Back in 2013 I stumbled across The Flatbush Zombies, more specifically the incredible mixtape that is BetterOffDEAD. Their unique production and the individuality in each members voice left a lasting impression on myself. Fast forward five years and we’re onto the groups second studio album, Vacation In Hell.
The track listing is a monster 19 tracks standing around the 80 minute mark, something I wasn’t a fan of from day dot. Unless you’re one of the very best in the industry, 80 minutes is too long for me. This problem can be proven with this album, there’s a lot of dull moments and far too many filler tracks. Had the group elected to take out some of the blander tracks on this album it would’ve given it a great boost.
Production wise it’s got highs and lows dotted all over the marathon album. Erick the Architect produced the majority of the album as always, but it feels like some of the spark of the old days has left the group, this missed that extra little something that the group had in the early mixtape days.
For all the negatives there are some massive positive points to look at. Headstone is likely to become the groups most successful song of the album and possibly their careers. The addictive Meechy Darko hook makes it a killer track with plenty of replay value. The group show unity and personality as they bounce off each other with clever lyricism throughout this track as well as some of the other quality bops, including Facts, Vacation and U&I.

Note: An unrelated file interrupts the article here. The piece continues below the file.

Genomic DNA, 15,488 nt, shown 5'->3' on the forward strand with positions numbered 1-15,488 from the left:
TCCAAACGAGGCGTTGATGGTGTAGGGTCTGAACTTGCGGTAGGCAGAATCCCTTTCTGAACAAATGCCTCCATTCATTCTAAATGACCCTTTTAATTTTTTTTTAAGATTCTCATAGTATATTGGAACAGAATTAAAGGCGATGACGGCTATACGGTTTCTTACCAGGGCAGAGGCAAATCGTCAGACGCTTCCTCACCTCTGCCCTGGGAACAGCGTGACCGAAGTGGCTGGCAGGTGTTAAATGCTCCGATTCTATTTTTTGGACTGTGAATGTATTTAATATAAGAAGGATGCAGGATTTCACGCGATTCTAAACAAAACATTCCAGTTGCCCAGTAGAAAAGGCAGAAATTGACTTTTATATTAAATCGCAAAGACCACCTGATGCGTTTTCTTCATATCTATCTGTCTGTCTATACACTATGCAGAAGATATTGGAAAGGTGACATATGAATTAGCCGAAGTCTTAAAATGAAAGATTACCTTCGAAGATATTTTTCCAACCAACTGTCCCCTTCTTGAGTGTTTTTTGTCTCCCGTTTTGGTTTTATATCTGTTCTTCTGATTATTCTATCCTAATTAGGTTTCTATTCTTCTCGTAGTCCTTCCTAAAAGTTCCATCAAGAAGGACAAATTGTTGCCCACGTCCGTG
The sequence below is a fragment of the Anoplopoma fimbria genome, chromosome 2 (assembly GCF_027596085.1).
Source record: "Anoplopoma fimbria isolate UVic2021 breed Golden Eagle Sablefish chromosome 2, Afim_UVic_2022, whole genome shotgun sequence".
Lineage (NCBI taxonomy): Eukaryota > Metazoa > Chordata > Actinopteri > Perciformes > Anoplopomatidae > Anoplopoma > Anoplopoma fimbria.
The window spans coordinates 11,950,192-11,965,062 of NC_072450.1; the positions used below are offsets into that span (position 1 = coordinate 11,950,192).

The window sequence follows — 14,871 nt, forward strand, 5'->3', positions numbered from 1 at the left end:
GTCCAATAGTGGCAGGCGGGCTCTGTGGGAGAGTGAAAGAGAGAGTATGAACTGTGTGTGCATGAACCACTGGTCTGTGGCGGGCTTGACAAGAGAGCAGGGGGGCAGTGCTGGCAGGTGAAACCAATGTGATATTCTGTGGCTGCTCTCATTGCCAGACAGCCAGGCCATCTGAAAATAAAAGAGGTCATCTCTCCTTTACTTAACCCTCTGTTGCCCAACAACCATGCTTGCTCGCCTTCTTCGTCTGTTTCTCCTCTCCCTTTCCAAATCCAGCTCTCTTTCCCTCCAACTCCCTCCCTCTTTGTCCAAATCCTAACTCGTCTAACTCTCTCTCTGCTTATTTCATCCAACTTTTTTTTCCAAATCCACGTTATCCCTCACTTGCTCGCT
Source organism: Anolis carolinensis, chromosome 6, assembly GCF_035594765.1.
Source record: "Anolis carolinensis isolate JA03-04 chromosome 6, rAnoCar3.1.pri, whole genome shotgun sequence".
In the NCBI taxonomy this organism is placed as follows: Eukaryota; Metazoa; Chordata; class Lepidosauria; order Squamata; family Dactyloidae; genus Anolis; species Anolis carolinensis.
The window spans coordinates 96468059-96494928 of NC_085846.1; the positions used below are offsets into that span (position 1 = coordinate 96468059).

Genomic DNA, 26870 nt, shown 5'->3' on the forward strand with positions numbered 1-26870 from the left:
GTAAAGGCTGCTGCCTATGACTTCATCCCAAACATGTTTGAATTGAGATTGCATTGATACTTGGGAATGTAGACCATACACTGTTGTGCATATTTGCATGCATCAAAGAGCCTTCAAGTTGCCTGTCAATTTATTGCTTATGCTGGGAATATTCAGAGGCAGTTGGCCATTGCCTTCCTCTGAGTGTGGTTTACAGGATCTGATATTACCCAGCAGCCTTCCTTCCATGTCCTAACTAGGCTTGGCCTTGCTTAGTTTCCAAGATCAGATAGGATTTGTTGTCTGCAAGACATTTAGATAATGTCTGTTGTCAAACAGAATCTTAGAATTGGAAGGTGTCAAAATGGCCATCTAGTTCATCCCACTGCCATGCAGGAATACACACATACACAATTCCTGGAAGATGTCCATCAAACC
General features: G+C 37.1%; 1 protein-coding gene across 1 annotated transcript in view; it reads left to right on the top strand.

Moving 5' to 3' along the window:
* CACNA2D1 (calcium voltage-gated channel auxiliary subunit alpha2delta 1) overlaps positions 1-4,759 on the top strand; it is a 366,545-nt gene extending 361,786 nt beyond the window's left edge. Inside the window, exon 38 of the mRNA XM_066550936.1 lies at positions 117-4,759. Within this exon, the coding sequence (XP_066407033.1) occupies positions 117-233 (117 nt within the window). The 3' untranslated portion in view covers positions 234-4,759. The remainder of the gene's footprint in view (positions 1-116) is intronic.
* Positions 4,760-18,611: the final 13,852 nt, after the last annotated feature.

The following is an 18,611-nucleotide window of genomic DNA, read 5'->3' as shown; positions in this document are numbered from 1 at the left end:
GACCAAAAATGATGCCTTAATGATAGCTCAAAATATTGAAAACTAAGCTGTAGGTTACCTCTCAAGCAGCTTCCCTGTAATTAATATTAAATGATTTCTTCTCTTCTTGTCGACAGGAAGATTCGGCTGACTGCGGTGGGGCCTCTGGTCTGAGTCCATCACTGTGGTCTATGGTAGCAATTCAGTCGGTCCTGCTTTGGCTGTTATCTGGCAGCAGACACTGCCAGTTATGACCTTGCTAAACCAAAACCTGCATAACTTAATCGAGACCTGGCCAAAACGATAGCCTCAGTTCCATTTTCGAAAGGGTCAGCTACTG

Unlike their previous album 3001, this album had a welcome abundance of features, but much like the album in it’s entirety, they were hit and miss. Joey Bada$$ come through with some solid work as did Jadakiss but A$AP Twelveyy left everyone massively underwhelmed. The most disappointing moment of the album was when Denzel Curry left us all feeling flat, despite being one of the features I was most excited to hear on the album.
The highlight in terms of features comes from Portugal. The Man. It was a bit of a crazy inclusion on the album before hearing it, but it was a stroke of genius that proves Flatbush are capable of making some of the best tunes going as the bars from the trio blended with indie workings of one of the biggest bands in the world at this moment in time.
To cap all this off, there’s just too much wrong here to say this is the amazing album I wanted, the amazing album I expected. For everything that was right with this album it feels like there’s something wrong. Take out five or six tracks and this could be incredible, but all in all I was just left feeling empty.